Nevertheless, there are not enough studies in EFL context examining the impact of scaffolding and implicit instructions on different sub-components of critical thinking (i.e., inference, evaluation, analysis, inductive and deductive reasoning). Therefore, the present study is an attempt to apply scaffolding and implicit instructions to the critical thinking skills of EFL learners to find a better and more effective instructional procedure for promoting critical thinking subcomponents.

 

Scaffolding and the Zone of Proximal Development

The framework of the present study is grounded in Vygotsky’s socio-cultural theory (SCT). Vygotsky (1986) reveals that cognitive abilities are not irrevocable. He regards the development of cognitive functions as changes in individuals’ thoughts and actions as an outcome of interactive activities. In his socio-cultural theory, he argues that the development of higher forms of consciousness happens by a process of internalization which first occurs as the interaction among students.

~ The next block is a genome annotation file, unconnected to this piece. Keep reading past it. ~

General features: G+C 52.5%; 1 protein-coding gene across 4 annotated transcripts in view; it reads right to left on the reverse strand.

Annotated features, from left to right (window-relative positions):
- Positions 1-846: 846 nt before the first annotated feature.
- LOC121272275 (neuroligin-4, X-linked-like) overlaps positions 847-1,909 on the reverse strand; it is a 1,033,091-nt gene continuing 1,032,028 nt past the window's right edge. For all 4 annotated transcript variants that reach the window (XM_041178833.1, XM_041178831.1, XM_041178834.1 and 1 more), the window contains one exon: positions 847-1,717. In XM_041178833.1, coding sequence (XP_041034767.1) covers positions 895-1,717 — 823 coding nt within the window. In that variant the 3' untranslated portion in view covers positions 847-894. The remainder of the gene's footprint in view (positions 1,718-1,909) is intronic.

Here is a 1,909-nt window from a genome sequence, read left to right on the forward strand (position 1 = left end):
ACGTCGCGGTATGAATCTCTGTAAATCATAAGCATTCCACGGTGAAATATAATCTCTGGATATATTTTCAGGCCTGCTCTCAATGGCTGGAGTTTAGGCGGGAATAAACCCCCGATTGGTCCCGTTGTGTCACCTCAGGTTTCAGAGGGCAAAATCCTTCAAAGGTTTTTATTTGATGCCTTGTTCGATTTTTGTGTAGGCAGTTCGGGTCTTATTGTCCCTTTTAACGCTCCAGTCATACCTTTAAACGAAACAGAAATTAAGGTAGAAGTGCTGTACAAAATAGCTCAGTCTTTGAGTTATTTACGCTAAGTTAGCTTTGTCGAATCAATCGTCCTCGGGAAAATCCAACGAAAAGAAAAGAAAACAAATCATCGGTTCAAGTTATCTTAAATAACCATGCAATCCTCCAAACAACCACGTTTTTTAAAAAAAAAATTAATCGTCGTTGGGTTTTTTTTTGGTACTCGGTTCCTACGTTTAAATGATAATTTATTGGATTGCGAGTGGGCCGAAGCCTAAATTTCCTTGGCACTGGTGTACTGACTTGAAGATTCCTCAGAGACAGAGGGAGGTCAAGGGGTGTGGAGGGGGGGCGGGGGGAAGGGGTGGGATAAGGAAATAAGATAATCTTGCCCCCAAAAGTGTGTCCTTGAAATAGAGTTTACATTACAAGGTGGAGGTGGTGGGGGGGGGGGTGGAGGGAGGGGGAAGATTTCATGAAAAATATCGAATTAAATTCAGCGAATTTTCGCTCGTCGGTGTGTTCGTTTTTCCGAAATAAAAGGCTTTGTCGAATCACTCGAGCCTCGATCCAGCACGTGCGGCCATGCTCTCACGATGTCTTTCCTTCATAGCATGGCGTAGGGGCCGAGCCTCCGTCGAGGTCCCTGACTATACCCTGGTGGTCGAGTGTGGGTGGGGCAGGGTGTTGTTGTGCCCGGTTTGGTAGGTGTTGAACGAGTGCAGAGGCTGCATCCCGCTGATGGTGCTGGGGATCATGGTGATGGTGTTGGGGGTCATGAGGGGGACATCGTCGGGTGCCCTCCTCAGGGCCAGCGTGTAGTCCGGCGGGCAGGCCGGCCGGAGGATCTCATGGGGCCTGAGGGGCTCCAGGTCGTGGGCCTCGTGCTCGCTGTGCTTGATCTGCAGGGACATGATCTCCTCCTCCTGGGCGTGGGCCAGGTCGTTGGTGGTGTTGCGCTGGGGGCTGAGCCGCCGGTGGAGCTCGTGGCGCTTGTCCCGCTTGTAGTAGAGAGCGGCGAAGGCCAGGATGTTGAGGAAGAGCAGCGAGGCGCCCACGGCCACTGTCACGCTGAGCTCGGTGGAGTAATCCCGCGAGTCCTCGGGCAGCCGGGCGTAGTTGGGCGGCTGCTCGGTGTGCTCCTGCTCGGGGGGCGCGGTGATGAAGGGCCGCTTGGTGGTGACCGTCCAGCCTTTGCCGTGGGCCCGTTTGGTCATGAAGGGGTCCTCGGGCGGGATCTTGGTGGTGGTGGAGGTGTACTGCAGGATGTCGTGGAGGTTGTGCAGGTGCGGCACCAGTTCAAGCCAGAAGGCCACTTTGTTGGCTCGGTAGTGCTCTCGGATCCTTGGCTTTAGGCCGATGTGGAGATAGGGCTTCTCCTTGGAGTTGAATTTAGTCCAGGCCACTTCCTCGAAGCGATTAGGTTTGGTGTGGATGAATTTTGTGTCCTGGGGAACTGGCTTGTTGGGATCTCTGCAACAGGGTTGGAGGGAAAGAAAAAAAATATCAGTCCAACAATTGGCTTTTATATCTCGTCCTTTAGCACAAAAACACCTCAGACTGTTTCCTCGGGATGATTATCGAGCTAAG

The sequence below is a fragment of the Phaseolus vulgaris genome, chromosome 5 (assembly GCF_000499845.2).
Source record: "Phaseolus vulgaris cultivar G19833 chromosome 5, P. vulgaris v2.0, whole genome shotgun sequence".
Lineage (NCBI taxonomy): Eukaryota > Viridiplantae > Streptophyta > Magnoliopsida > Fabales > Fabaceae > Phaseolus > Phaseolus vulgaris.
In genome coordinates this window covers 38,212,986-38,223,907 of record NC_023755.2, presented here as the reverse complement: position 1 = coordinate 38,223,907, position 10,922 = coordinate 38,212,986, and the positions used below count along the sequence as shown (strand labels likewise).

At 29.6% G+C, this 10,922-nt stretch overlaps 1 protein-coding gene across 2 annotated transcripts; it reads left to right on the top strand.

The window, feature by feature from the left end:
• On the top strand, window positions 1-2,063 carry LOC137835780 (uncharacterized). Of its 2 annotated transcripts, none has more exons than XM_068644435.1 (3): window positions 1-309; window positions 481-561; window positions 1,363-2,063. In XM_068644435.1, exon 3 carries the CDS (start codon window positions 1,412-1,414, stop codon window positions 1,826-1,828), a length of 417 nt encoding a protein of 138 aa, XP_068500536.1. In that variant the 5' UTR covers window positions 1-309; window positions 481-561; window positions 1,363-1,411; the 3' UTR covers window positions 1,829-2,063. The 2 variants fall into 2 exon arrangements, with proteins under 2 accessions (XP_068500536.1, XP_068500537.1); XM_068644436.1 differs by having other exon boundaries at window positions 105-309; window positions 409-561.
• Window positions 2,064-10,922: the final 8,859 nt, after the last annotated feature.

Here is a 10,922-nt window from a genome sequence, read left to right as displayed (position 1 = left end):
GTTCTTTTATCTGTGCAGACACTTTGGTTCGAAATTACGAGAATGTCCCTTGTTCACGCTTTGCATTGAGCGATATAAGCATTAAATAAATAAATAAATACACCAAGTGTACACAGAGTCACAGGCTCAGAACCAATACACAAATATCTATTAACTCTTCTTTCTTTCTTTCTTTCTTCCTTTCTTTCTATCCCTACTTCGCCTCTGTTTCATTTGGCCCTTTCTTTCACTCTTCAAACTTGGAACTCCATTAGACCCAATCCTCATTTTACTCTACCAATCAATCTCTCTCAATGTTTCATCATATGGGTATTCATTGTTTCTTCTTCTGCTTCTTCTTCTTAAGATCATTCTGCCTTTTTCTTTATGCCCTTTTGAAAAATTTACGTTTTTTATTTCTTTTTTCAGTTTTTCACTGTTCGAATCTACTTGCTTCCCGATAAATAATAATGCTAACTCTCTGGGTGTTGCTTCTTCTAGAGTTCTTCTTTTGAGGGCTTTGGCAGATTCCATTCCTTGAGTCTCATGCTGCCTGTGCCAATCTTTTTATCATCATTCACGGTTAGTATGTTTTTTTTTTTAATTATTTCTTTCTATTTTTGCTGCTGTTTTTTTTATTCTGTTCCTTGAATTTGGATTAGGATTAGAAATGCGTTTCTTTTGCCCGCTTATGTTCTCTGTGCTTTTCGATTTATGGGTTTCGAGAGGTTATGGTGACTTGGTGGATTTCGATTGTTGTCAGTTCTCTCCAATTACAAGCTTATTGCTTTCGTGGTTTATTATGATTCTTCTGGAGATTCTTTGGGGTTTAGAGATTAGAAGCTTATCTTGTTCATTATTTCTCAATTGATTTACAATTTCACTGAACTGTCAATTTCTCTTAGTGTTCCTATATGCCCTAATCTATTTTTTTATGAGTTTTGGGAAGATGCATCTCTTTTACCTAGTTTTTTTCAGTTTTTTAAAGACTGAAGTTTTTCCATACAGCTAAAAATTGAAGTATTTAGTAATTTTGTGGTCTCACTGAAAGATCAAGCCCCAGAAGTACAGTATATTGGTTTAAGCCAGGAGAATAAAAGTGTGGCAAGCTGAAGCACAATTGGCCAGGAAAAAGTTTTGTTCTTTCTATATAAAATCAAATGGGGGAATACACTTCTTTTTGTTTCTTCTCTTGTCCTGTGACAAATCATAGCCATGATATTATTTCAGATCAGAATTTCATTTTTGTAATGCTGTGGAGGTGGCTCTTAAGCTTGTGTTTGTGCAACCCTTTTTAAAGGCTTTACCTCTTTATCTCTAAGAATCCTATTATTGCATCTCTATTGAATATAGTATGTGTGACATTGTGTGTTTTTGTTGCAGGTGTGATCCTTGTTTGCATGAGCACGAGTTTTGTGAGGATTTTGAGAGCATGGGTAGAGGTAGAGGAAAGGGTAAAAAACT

Based on this conceptualization, the individuals’ zone of proximal development (ZPD) should be determined to help the individuals reach their potential level of capabilities. Vygotsky (1986) defines ZPD as the gap between a learner’s abilities which can be displayed by autonomous performance and his/her potential capabilities which can be achieved through accomplishing different leaning issues by a more capable individual’s support, like a teacher. That is the learners are not capable independently to achieve the desired learning outcome, but they can achieve their ZPD if relevant assistance, such as mediation (for example, see Asmali, 2018), is provided. Unskilled individuals (e.g., learners) under the guidance of other skilled individuals (e.g., teachers) can appropriate new skills into their consciousness through a process of other-regulation toward self-regulation (Lantolf & Thorne, 2006).